Optimising central bank behaviour in a stochastic environment with uncertain credibility : a thesis presented in partial fulfilment of the requirements for the degree of Master of Applied Economics at Massey University
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Central bank credibility is defined for the purposes of this thesis as the belief held by agents that the central bank will not renege on its commitment to the specified monetary policy objective. Agents' perceptions on both the integrity and ability of the central bank to achieve and maintain price stability affect the determination of actual inflation via expected inflation. In the past, theoretical models have attempted to capture credibility effects through the application of game theory to assimilate the strategic interaction that occurs between the central bank, the government and agents. For the most part, these models are simple in structure and combined with the limitations commonly attributed to game theory have been heavily criticised. The results derived from empirical analyses of credibility have also been subject to debate due to the directly unobservable nature of credibility. In the past, such analyses have used a variety of measures to proxy credibility effects. While it is generally accepted that expected inflation would perhaps be the most accurate indicator, expectations are equally as subjective as credibility. The results presented in this thesis are derived from simulations of the Reserve Bank's macroeconomic model used for forecasting and policy analysis (FPS). Given that the central bank faces uncertainty regarding its true level of credibility, it is necessary for policymakers to assume the level of credibility when formulating monetary policy. Depending on the specific disturbance that hits the economy, the combined effect of the bank's assumed and actual level of credibility can ultimately determine the success of the implemented policy. The main motivation of this thesis is to determine the extent to which the central bank benefits when it is aware of the fact it truly has credibility or whether the optimal policy response should always be based on the premise of no credibility. In order to provide a more realistic analysis, stochastic simulations of FPS are used. In this case, the central bank observes a combination of five impulses simultaneously hit the economy in the current period and taking into account the effects of the impulses from previous periods, formulates monetary policy depending on its assumed level of credibility. Despite the added dimension of uncertainty the central bank faces surrounding the occurrence of future shocks, the results indicate that the increase in output loss normally associated with a harsh policy response is minimal. By assuming a lack of credibility and thereby adopting a prudent approach to monetary policy, inflation variability is substantially reduced without any significant increase in output variability.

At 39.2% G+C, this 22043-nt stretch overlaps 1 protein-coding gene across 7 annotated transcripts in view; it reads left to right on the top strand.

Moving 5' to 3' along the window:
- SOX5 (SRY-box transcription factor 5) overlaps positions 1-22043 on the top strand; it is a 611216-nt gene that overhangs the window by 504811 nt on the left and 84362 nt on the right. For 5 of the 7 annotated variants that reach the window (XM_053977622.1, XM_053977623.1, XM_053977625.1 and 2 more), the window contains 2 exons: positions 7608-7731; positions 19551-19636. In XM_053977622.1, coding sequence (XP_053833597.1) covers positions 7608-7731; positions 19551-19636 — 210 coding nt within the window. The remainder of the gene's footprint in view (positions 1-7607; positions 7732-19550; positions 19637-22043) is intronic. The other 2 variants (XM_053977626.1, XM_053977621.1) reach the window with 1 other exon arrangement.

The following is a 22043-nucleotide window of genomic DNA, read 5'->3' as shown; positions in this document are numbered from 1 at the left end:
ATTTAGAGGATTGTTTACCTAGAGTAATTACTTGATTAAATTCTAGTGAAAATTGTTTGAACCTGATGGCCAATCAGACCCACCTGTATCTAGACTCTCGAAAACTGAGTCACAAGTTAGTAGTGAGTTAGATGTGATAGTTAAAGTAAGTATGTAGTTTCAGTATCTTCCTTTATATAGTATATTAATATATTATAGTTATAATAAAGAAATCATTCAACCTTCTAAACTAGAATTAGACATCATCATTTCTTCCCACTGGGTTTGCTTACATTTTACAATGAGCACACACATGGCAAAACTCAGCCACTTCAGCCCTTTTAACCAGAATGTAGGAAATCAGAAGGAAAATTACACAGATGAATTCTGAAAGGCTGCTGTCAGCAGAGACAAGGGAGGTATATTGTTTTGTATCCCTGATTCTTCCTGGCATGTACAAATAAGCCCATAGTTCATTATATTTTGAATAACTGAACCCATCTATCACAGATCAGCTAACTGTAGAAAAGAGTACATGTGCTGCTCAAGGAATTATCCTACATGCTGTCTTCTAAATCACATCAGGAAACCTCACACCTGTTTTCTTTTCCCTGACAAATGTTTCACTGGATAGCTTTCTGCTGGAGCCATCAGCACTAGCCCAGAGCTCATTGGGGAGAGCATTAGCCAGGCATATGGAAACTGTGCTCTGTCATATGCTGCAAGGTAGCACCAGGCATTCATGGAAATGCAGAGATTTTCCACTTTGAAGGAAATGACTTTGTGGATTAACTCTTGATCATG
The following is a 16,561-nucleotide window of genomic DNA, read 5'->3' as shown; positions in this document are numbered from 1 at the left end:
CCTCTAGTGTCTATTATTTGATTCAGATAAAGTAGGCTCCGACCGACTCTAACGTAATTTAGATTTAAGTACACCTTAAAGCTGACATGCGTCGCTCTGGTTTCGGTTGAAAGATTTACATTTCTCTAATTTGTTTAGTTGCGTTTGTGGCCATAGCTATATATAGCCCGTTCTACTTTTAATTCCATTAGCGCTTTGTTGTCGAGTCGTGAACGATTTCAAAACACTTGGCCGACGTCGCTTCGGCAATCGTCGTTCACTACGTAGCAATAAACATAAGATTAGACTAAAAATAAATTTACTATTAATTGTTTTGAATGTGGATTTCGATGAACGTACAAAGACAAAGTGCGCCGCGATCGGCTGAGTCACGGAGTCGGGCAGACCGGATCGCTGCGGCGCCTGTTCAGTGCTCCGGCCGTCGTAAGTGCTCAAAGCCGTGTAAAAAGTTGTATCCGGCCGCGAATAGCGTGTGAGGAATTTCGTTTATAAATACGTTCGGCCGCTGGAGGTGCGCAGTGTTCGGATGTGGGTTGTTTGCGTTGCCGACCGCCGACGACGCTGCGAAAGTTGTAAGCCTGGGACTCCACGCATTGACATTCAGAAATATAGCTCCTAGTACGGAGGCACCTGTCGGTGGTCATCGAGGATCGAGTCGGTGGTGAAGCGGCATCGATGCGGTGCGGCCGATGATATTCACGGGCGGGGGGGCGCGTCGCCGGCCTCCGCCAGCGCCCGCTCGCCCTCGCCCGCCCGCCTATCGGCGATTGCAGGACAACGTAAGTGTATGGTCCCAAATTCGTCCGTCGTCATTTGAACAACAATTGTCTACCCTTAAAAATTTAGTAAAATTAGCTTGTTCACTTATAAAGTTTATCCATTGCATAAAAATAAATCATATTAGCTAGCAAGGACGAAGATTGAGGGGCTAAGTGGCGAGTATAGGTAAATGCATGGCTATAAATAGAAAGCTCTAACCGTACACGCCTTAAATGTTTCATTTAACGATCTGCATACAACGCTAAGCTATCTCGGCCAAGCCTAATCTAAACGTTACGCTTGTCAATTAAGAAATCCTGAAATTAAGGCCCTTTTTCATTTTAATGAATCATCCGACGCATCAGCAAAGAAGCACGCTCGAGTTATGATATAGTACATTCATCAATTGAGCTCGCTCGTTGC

Econometric models, Monetary policy, Inflation (Finance), Banks and banking, Central, New Zealand, Econometric models